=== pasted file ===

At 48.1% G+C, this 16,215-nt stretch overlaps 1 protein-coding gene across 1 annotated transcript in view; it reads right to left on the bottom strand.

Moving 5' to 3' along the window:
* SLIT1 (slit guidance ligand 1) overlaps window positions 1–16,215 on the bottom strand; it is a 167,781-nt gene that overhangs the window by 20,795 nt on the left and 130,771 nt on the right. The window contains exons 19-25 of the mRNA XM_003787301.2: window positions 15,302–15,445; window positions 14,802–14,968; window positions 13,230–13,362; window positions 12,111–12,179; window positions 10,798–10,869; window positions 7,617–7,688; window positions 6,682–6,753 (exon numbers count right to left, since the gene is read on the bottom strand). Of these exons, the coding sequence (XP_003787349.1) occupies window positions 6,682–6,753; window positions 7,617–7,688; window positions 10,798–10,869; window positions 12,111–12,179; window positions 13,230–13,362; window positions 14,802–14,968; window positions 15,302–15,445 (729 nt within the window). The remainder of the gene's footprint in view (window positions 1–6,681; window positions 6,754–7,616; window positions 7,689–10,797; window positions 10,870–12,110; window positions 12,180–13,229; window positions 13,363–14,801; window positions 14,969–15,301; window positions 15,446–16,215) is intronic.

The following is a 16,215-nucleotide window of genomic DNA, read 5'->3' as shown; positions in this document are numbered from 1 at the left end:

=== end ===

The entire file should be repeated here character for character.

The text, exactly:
At 48.1% G+C, this 16,215-nt stretch overlaps 1 protein-coding gene across 1 annotated transcript in view; it reads right to left on the bottom strand.

Moving 5' to 3' along the window:
* SLIT1 (slit guidance ligand 1) overlaps window positions 1–16,215 on the bottom strand; it is a 167,781-nt gene that overhangs the window by 20,795 nt on the left and 130,771 nt on the right. The window contains exons 19-25 of the mRNA XM_003787301.2: window positions 15,302–15,445; window positions 14,802–14,968; window positions 13,230–13,362; window positions 12,111–12,179; window positions 10,798–10,869; window positions 7,617–7,688; window positions 6,682–6,753 (exon numbers count right to left, since the gene is read on the bottom strand). Of these exons, the coding sequence (XP_003787349.1) occupies window positions 6,682–6,753; window positions 7,617–7,688; window positions 10,798–10,869; window positions 12,111–12,179; window positions 13,230–13,362; window positions 14,802–14,968; window positions 15,302–15,445 (729 nt within the window). The remainder of the gene's footprint in view (window positions 1–6,681; window positions 6,754–7,616; window positions 7,689–10,797; window positions 10,870–12,110; window positions 12,180–13,229; window positions 13,363–14,801; window positions 14,969–15,301; window positions 15,446–16,215) is intronic.

The following is a 16,215-nucleotide window of genomic DNA, read 5'->3' as shown; positions in this document are numbered from 1 at the left end: